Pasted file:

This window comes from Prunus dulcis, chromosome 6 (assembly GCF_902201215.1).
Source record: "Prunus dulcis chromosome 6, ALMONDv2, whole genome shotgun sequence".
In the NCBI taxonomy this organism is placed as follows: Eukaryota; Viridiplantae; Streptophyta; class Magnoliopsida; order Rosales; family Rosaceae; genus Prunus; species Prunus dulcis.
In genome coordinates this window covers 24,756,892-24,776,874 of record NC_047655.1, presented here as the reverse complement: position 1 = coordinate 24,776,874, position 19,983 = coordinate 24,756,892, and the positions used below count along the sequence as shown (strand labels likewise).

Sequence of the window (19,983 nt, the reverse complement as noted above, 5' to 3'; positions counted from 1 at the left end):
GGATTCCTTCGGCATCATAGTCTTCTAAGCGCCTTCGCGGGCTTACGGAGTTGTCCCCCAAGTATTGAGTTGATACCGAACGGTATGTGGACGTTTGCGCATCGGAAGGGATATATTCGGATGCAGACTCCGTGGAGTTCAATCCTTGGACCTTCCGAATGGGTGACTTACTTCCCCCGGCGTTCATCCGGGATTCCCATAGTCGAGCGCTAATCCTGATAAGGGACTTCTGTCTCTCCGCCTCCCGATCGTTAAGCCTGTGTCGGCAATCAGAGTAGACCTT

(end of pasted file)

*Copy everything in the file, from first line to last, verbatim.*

This window comes from Prunus dulcis, chromosome 6 (assembly GCF_902201215.1).
Source record: "Prunus dulcis chromosome 6, ALMONDv2, whole genome shotgun sequence".
In the NCBI taxonomy this organism is placed as follows: Eukaryota; Viridiplantae; Streptophyta; class Magnoliopsida; order Rosales; family Rosaceae; genus Prunus; species Prunus dulcis.
In genome coordinates this window covers 24,756,892-24,776,874 of record NC_047655.1, presented here as the reverse complement: position 1 = coordinate 24,776,874, position 19,983 = coordinate 24,756,892, and the positions used below count along the sequence as shown (strand labels likewise).

Sequence of the window (19,983 nt, the reverse complement as noted above, 5' to 3'; positions counted from 1 at the left end):
GGATTCCTTCGGCATCATAGTCTTCTAAGCGCCTTCGCGGGCTTACGGAGTTGTCCCCCAAGTATTGAGTTGATACCGAACGGTATGTGGACGTTTGCGCATCGGAAGGGATATATTCGGATGCAGACTCCGTGGAGTTCAATCCTTGGACCTTCCGAATGGGTGACTTACTTCCCCCGGCGTTCATCCGGGATTCCCATAGTCGAGCGCTAATCCTGATAAGGGACTTCTGTCTCTCCGCCTCCCGATCGTTAAGCCTGTGTCGGCAATCAGAGTAGACCTT